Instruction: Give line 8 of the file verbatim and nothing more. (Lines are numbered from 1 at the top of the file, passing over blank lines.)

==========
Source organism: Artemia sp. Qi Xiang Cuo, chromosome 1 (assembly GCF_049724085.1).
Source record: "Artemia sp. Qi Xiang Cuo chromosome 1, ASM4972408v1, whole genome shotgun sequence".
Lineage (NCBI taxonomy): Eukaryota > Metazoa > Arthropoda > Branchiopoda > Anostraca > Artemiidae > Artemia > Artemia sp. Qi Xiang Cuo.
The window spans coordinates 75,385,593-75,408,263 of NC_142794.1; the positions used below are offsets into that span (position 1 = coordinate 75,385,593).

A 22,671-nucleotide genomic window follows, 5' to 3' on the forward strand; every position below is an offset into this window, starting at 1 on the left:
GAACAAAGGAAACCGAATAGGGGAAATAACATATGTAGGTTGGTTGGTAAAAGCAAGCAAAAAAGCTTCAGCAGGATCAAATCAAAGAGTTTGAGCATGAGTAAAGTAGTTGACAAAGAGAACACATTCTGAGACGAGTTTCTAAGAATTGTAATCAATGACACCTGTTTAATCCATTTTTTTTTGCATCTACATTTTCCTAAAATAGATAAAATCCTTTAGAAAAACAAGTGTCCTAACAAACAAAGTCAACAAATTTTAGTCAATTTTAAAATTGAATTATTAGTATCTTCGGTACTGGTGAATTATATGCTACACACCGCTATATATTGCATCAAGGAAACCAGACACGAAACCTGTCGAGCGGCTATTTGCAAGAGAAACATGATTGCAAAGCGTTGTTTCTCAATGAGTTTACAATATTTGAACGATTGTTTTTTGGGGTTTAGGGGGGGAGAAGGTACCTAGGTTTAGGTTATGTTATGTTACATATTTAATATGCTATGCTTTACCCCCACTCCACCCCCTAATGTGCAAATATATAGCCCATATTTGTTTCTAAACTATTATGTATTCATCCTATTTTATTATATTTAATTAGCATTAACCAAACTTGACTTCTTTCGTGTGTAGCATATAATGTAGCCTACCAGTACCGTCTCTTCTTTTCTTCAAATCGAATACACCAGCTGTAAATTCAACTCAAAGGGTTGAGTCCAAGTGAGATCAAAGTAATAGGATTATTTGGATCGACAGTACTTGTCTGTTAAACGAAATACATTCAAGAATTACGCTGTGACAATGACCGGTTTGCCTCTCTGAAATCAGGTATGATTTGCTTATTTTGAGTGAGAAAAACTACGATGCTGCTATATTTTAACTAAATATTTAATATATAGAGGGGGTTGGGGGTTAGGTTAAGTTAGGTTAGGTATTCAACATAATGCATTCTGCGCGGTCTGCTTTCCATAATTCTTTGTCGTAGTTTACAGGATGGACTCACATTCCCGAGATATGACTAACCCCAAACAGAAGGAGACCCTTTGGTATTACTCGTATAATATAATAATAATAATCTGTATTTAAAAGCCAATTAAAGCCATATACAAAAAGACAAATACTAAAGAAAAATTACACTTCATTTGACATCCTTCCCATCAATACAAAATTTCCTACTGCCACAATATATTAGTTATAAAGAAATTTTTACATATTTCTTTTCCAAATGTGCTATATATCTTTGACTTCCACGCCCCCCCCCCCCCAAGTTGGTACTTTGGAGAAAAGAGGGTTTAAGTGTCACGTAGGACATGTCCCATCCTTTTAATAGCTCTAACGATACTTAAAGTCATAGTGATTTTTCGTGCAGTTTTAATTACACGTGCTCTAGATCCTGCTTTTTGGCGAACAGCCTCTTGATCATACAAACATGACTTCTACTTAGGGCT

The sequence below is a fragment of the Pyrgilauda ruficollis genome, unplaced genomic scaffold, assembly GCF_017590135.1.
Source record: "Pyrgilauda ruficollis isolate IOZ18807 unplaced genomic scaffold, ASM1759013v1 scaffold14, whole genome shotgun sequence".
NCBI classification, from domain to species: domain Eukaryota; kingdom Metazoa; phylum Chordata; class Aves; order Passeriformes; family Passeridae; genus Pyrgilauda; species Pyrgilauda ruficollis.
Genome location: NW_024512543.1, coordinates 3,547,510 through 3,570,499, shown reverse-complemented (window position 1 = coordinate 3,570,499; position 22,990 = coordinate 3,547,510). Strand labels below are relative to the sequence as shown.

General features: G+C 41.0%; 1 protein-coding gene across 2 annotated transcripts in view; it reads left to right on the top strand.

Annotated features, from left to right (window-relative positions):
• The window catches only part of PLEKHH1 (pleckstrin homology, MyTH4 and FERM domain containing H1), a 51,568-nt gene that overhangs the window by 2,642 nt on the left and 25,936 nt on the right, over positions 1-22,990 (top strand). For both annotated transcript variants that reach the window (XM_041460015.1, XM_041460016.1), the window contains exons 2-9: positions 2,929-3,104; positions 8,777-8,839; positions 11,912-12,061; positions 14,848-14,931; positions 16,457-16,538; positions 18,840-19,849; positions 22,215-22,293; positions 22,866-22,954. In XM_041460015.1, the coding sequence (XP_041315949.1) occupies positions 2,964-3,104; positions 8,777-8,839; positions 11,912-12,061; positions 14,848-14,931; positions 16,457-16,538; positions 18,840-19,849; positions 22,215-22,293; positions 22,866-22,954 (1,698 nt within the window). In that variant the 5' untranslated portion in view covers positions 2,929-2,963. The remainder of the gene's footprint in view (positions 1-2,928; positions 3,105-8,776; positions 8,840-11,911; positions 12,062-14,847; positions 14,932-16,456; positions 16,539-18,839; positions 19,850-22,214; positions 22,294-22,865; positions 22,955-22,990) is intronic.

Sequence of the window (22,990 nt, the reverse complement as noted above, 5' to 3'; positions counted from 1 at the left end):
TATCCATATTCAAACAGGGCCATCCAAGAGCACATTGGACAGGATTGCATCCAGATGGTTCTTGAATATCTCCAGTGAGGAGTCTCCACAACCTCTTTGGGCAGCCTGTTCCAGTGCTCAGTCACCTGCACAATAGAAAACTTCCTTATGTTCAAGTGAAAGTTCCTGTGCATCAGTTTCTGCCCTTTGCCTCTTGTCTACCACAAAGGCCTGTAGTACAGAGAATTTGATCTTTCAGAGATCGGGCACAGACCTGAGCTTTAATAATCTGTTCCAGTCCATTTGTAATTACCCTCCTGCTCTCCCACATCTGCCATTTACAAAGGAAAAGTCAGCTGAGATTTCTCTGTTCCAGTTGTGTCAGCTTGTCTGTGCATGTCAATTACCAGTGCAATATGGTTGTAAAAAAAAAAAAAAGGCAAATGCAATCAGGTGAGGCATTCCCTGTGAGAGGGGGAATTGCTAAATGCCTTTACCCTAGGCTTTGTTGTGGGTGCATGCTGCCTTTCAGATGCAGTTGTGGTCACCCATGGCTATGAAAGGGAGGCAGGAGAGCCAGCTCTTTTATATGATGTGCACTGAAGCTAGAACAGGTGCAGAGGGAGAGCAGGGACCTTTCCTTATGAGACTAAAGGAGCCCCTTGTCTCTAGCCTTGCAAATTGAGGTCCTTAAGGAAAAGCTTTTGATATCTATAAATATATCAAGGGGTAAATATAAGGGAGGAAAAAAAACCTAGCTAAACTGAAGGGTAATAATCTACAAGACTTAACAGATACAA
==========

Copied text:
Source record: "Pyrgilauda ruficollis isolate IOZ18807 unplaced genomic scaffold, ASM1759013v1 scaffold14, whole genome shotgun sequence".